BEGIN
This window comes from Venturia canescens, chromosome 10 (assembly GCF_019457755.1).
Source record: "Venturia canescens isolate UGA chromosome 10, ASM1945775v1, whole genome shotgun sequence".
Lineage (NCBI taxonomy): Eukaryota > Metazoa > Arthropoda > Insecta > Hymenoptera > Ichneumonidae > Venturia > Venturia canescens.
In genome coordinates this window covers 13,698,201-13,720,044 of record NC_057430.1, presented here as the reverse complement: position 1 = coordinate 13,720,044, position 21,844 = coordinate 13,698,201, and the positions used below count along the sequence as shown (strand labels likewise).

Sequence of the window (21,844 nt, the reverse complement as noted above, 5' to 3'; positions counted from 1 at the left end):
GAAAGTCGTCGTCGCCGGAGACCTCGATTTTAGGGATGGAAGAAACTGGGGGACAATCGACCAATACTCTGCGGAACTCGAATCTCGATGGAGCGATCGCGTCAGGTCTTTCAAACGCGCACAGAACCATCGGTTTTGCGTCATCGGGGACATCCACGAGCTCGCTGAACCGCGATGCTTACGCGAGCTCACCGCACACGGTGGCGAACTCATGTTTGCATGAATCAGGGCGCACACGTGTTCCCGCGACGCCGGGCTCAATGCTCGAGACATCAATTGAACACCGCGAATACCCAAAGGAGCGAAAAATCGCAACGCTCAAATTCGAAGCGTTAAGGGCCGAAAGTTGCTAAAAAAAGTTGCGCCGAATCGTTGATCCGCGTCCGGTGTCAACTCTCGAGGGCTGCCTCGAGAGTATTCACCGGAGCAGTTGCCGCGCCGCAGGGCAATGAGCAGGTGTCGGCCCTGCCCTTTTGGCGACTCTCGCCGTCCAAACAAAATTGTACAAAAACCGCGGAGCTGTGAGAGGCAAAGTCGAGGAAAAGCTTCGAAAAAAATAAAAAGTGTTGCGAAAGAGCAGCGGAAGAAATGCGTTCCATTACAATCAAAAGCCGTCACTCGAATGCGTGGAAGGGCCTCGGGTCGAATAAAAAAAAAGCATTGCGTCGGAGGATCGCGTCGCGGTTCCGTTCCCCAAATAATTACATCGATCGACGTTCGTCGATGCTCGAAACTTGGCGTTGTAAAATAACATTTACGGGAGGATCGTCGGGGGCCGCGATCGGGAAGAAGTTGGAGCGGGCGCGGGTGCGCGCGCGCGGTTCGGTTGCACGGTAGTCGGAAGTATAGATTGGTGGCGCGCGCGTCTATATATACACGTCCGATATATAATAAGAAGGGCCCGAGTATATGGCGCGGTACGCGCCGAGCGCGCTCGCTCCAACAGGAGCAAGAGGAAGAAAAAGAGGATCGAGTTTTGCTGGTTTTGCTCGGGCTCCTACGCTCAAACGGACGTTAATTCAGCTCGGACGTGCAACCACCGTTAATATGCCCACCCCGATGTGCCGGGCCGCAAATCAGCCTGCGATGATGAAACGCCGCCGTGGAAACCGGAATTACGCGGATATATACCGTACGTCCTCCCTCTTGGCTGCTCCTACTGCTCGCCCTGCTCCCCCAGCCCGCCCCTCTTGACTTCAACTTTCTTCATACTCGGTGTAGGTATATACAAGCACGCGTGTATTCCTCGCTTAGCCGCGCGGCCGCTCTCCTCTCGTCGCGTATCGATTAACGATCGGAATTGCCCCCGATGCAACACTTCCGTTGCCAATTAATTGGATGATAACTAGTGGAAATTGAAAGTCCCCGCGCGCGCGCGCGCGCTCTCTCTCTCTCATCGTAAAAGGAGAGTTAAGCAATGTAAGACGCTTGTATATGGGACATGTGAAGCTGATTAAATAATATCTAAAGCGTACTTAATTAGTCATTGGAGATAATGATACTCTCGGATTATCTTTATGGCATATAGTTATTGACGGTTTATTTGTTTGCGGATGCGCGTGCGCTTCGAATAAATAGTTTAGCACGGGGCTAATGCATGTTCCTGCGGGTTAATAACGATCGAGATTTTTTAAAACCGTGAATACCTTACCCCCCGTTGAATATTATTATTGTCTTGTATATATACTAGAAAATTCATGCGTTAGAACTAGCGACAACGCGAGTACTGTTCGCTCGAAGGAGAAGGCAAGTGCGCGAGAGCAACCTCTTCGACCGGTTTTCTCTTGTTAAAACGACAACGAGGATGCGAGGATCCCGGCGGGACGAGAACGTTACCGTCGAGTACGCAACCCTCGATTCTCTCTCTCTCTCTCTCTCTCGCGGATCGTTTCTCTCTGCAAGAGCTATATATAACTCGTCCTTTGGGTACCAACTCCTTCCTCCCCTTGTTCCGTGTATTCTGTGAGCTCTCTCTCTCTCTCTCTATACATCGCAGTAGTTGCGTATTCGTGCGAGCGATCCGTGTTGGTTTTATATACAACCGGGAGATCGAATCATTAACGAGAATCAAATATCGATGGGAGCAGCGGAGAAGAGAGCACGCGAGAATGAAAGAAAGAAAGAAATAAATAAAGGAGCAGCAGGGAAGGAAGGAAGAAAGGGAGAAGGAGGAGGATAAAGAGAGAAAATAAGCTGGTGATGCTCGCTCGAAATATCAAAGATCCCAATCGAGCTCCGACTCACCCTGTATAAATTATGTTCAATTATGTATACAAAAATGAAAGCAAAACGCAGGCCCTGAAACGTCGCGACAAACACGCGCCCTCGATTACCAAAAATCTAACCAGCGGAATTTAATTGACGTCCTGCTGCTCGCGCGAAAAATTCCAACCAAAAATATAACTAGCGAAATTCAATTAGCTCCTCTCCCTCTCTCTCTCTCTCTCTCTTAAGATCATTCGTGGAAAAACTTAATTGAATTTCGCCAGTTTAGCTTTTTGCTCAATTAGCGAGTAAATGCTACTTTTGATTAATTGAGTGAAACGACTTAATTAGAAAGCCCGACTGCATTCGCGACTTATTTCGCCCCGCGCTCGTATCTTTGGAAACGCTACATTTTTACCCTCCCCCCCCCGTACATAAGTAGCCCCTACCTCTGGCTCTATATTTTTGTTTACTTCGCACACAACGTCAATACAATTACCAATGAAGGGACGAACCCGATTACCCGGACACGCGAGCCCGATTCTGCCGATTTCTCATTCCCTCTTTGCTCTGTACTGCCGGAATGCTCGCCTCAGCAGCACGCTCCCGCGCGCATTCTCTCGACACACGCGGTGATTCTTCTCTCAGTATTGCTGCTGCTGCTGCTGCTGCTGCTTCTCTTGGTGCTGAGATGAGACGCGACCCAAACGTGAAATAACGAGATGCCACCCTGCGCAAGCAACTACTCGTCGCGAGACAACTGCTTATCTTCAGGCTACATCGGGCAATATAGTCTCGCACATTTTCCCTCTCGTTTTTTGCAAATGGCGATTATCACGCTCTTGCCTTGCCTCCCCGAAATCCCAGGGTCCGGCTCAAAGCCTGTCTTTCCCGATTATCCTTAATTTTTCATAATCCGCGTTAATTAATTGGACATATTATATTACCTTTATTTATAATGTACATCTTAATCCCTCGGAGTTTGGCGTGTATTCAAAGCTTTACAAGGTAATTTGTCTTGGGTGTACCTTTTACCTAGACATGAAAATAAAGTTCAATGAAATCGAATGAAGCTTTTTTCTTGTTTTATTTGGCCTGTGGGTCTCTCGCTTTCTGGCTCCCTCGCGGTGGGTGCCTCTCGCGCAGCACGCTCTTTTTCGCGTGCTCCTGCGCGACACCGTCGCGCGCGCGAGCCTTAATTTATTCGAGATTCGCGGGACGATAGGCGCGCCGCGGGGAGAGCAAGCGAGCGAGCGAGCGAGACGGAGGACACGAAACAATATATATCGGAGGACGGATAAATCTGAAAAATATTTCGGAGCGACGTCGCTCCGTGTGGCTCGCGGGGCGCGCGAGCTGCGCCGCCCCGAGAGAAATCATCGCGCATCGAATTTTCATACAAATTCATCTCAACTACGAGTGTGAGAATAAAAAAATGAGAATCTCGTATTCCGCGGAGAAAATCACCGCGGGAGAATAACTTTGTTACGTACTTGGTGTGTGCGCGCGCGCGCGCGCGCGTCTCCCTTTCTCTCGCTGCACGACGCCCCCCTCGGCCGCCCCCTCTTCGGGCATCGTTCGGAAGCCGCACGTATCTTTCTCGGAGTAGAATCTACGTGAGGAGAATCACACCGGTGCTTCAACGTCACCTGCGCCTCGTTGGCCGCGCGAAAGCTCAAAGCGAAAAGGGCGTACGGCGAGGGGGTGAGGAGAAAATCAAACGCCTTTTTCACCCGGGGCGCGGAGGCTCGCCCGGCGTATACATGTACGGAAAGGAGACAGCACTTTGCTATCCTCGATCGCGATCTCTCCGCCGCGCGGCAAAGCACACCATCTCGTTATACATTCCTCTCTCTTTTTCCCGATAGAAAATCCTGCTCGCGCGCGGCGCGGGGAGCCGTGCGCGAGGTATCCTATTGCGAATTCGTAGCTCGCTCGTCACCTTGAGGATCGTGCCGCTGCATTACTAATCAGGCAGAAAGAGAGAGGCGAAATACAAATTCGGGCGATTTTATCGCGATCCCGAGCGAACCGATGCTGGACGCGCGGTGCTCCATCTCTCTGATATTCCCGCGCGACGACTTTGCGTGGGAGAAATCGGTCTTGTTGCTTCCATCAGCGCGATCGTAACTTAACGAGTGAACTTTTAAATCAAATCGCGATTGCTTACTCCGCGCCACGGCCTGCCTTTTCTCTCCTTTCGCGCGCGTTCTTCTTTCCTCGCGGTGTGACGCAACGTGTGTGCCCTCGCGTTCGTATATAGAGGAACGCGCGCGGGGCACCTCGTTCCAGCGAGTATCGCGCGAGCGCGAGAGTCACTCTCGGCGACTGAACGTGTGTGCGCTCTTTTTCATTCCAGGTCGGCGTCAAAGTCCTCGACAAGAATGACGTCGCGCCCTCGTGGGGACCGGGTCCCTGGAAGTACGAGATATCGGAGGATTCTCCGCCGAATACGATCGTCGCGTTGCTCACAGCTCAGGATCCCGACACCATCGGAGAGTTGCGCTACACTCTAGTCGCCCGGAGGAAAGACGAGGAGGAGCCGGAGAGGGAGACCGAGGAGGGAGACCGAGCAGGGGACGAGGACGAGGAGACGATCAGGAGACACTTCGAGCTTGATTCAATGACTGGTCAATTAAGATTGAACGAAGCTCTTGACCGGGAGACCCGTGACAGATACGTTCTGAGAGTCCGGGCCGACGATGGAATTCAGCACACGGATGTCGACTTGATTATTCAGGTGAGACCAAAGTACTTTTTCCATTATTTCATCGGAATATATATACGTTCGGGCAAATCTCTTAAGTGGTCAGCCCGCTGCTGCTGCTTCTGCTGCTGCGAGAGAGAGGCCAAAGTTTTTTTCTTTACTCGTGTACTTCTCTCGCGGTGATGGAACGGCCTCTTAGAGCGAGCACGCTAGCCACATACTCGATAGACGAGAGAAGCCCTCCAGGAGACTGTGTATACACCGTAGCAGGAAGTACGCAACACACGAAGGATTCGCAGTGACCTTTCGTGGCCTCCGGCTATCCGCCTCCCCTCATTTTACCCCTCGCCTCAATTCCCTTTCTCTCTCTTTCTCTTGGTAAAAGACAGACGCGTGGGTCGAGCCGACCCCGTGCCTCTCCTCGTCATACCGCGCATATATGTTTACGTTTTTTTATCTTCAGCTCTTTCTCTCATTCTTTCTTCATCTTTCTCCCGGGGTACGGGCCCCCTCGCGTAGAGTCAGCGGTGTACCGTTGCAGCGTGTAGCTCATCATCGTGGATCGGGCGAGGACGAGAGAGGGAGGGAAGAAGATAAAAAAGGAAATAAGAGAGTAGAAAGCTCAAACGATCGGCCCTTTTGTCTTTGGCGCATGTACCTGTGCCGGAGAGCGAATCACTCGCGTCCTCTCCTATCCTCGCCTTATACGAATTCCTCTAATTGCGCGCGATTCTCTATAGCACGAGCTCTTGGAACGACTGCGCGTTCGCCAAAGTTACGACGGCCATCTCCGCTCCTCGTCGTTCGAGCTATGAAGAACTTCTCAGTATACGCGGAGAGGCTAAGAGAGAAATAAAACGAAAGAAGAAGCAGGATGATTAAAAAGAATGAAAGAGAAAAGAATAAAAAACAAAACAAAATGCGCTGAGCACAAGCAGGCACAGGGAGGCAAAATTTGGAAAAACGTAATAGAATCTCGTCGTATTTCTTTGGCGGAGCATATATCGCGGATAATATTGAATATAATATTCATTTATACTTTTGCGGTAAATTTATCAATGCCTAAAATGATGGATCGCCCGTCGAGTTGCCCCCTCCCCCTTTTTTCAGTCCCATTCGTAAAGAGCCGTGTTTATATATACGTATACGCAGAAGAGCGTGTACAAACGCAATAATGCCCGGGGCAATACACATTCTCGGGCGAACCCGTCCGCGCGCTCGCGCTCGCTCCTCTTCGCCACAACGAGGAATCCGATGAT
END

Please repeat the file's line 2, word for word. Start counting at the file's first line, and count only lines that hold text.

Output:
Source record: "Venturia canescens isolate UGA chromosome 10, ASM1945775v1, whole genome shotgun sequence".